Show Menu

Soils of the World Cheat Sheet by

A brief tour through the most common types of soils, how they're formed, and where they can be found.
science     ecology     geology     geography     soil     biosphere     pedosphere     lithosphere

About soils

Soils can be described as 'the intera­ction between the lithos­phere, hydros­phere, and atmosp­here'. They can be classified in a number of ways- i.e. based on colour, moisture, texture, structure etc.
Soil texture- The relative mixing of primary particles. Most commonly, we assess the levels of sand, silt & clay.
Soil struct­ure- The organi­sation of primary particles into secondary units (called peds). We can describe peds as either prismatic, platy, blocky, or crumb.

Soil fauna

Micro­biota- Micros­copic organisms, e.g. bacteria and nematodes.
Mesof­auna- Soil animals of an interm­ediate size, e.g. spring­tails.
Macro­fauna- Soil animals larger than 2mm, e.g. earthw­orms. Lead to larger pore spaces in the soil.

Factors in soil formation

Temp­era­ture- Rates of chemical reaction, and microbial activity increase with increasing temper­ature. This increases the rate of weathering and decomp­osi­tion.
Clim­ate- Temper­ature and rainfall influence weathering and throug­hflow through soils, leading to the formation of eluvial and illuvial horizons. In polar regions, regolith is weathered by freeze­-thaw.
Orga­nis­ms- Micro, macro, and mesofauna mix organic and mineral material thoughout soils through the process of biotur­bation. Humans also modify soils to meet our demands (usually agricu­ltu­ral).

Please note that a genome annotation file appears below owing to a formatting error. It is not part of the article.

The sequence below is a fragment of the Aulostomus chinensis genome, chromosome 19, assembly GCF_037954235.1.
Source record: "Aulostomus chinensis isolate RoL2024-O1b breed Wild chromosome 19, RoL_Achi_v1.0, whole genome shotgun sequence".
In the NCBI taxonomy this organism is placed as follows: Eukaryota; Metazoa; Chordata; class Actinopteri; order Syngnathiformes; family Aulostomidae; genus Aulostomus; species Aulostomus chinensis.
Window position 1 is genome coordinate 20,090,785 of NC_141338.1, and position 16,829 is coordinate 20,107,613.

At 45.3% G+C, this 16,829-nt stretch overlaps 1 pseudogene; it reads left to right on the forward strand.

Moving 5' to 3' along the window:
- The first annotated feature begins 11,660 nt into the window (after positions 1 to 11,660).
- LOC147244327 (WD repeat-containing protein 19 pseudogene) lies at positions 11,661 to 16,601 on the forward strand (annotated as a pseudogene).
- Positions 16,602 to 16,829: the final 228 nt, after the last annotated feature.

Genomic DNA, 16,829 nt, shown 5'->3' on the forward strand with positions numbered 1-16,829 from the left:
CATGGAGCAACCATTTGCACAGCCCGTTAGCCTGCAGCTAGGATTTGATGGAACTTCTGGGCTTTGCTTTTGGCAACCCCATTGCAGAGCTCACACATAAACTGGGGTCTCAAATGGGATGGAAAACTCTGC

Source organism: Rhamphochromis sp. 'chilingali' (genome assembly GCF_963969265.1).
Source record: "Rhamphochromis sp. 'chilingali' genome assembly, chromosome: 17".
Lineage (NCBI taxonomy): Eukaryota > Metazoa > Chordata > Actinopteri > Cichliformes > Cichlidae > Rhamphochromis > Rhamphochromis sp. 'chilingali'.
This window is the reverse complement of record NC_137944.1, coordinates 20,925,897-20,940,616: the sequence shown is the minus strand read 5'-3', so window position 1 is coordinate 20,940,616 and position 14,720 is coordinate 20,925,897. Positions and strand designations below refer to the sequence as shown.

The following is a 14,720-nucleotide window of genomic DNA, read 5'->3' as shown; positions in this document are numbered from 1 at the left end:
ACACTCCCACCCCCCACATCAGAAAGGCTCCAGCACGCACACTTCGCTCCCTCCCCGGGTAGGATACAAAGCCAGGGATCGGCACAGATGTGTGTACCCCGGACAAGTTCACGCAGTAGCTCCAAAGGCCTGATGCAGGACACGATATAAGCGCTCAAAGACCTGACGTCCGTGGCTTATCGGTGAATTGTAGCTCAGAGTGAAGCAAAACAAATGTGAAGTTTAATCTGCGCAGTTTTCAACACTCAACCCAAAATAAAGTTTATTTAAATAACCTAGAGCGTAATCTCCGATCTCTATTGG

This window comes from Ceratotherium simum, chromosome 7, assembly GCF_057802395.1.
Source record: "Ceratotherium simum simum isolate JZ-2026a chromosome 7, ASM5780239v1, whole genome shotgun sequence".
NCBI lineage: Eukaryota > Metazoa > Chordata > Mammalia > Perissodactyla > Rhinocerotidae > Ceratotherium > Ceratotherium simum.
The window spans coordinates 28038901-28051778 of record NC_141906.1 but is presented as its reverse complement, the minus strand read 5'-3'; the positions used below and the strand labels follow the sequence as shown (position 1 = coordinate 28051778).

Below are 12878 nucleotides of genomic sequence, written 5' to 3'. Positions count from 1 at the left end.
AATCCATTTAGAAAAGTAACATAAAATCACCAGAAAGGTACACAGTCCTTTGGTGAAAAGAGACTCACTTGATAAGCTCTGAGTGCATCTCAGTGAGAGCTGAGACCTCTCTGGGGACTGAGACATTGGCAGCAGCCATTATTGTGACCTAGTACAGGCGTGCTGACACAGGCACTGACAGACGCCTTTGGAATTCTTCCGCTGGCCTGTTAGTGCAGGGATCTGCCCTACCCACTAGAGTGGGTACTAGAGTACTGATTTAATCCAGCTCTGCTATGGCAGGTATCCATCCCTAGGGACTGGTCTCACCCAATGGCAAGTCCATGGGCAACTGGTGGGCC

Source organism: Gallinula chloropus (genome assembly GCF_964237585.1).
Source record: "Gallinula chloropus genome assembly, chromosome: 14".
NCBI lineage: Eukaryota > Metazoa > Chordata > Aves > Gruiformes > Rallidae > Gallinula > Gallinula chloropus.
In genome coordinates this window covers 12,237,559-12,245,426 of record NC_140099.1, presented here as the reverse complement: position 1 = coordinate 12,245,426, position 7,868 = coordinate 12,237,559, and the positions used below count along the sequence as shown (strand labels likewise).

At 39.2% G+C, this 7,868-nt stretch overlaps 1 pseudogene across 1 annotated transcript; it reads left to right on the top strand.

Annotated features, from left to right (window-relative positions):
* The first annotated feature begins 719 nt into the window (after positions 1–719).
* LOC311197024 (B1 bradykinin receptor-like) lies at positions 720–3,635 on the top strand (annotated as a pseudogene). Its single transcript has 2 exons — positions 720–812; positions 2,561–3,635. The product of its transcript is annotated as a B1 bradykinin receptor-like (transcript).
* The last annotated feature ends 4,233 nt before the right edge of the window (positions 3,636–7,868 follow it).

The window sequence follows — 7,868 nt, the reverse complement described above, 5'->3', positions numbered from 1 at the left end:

Topo­gra­phy- Altitude and slope aspect can influence soil temper­atures, which influences rate and extent of weathe­ring.
Parent materi­als- Different parent materials (bedrock types) are more easily weathered than others.
Time- The most important factor in soil format­ion. Eventu­ally, bedrock will be weathered and incorp­orated with organic matter if given enough time. Soils in the tropics are much older than those in temperate regions.

Global soils

Key soil types to note are:
Oxis­ols- highly weathered, deep soils. Red in colour, typical of tropical forests.
Ulti­sols- highly weathered, similar to oxisols. Reddis­h/y­ellow in colour, typical of warm, humid climates.
Arid­iso­ls- very little organic content. Typical of deserts.
Ince­pti­sols- little in the way of horizons, e.g. brown earth.
Geli­sols- containing permaf­rost.
 

A typical soil horizon profile

Common types of soil

Brown Earth- Forms in temperate deciduous woodland. Well-i­nco­rpo­rated organic and mineral material due to biotur­bation by soil fauna; this results in an isotropic soil which is good for agricu­lture. Neutral/ mildly acidic pH.
Podzols (spodo­sol­s)- Form in coniferous woodland due to the presence of acidic needles. This needle litter decomposes and releases organic acids which form complexes with aluminium and iron in the E horizon. These leach down into the B horizon, giving an orange­-brown colour. (See image below).
Gley Soils- Form in anoxic conditions in areas of saturated ground. This saturation allows chemical species to be reduced. If drained, gleys can be effective agricu­ltural soils. Grey in colour.
Peat- Formed by the slow decomp­osition of organic matter under wet or cold condit­ions. Blanket peat is fed by precip­ita­tion, and raised bogs (which form in topogr­aphic hollows) is fed by ground­water running in from the sides.

A podzol soil profile. Note the distinct horizons:

Download the Soils of the World Cheat Sheet

2 Pages
//media.cheatography.com/storage/thumb/leahs-notes_soils-of-the-world.750.jpg

PDF (recommended)

Alternative Downloads

Share This Cheat Sheet!

 

Comments

No comments yet. Add yours below!

Add a Comment

Your Comment

Please enter your name.

    Please enter your email address

      Please enter your Comment.

          Related Cheat Sheets

          More Cheat Sheets by Leahs_Notes

          Meiosis Cheat Sheet